Wednesday, August 21, 2013

Christianity and Enviromentalism

Who ever said that environmentalism and Christianity can’t go together harmoniously?

In my efforts to simplify my life, appreciate what I already have, and be resourceful with a little as a way to give thanks to God for the “enough” of His provision for me, I’ve suddenly found myself caring WAY more about the environment, renewable energy, and sustainability. I didn’t see that coming, but it makes so much sense. When I am consciously seeking to be resourceful and not waste what I have, I both become more thankful in general, and more desirous that the system in which I live uses the same restraint.

The earth God gave us is such a marvelously self-sustained system, created specifically to support human life, and we are becoming completely disconnected from it.

In the beginning, Adam and Eve ate exclusively from the plants and trees in the Garden of Eden, a paradise only God could have orchestrated. Then we had the Fall, Man was separated from God and the Garden, cursed to work the ground and labor to recreate the life-giving bounty he had once known in Eden. But when I read Genesis 3, I don’t see merely a curse and an end to the provider/dependent relationship between us and God through the earth, I see grace. We are thrown from the perfection of commune with God in the garden as a consequence for sin, yet God still gives us the ability to glean sustenance from the earth. He didn’t say, “You’ve sinned against Me, so now you have to eat dirt for the rest of your miserable life.” No, He gave us a remnant of Eden; He gave us food from the earth, and a Savior to restore our former relationship with Him.

When God created the earth and its creatures, He called them good. He declared that His creation was something worthy. Then He created humans in His image, giving us the job of caring for the rest of creation. If we, as Christians, are not even MORE passionate protectors of the earth and proponents of a system that provides food from the free resources God in His wisdom constructed (solar energy feeds the grasses, the grasses feed the animals, the animals feed both us and the grasses, and the system feeds itself) then how can we do what Micah 6:8 instructs?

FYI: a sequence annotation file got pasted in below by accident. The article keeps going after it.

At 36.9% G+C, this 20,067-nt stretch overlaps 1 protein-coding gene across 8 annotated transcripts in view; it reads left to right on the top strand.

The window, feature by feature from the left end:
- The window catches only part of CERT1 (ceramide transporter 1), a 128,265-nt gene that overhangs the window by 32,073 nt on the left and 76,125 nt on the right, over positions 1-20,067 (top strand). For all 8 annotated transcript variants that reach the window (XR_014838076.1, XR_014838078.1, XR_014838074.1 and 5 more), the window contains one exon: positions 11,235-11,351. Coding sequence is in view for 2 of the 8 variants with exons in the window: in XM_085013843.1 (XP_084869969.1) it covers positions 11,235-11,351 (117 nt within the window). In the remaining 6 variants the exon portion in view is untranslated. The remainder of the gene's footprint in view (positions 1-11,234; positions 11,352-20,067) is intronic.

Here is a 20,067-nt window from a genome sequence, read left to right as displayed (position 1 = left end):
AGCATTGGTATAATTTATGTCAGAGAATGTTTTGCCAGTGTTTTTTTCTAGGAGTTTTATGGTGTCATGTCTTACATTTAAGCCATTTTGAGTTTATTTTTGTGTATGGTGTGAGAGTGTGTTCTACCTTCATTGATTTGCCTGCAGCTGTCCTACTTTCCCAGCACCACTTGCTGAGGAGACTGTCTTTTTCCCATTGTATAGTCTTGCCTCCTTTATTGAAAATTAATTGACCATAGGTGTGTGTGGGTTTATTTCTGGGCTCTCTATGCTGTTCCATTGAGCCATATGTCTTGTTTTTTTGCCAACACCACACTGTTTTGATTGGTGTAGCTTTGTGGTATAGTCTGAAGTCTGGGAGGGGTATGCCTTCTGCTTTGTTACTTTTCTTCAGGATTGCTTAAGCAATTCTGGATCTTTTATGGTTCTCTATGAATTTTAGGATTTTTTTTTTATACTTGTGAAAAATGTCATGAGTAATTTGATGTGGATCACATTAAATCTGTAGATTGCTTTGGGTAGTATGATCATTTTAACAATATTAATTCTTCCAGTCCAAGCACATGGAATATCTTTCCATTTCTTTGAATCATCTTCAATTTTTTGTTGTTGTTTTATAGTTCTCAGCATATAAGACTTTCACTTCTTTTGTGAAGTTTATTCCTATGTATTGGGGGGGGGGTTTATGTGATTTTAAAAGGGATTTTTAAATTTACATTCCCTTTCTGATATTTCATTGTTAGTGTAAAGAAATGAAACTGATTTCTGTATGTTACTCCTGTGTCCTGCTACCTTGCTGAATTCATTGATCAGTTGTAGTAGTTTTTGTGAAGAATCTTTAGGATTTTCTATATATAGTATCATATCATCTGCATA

He has shown you, O mortal, what is good.
    And what does the Lord require of you?
To act justly and to love mercy
    and to walk humbly with your God.

In the Old Testament, God gave Israel specific instructions in their farming practices that would enable the poor of the community as well as the livestock to have food to eat.  

Leviticus 23:22 “‘When you reap the harvest of your land, do not reap to the very edges of your field or gather the gleanings of your harvest. Leave them for the poor and for the foreigner residing among you. I am the Lord your God.’” 

And in Deuteronomy 25:4: "Do not muzzle an ox while it is treading out the grain."

In contrast, we have now set up a system that denies real food to the poor (fast food and processed foods are what they can afford to eat), and forces animals to deny their created instincts and natural aversions and live crowded in their own filth, never seeing the sun, and eating waste instead of grass. Why? Greed. Because this system produces more profit.

This big industrial system is going to collapse. It depends on more oil to exist than will last or stay affordable. It's already not affordable--look at the debt load of our government. God gave us the sun for FREE. And what really gets me is that the bigger and cheaper we make our food system, the more people starve all over the world, and the more difficult it is for anyone without money to find real food.

How, as Christians, are we engaging with this problem? 

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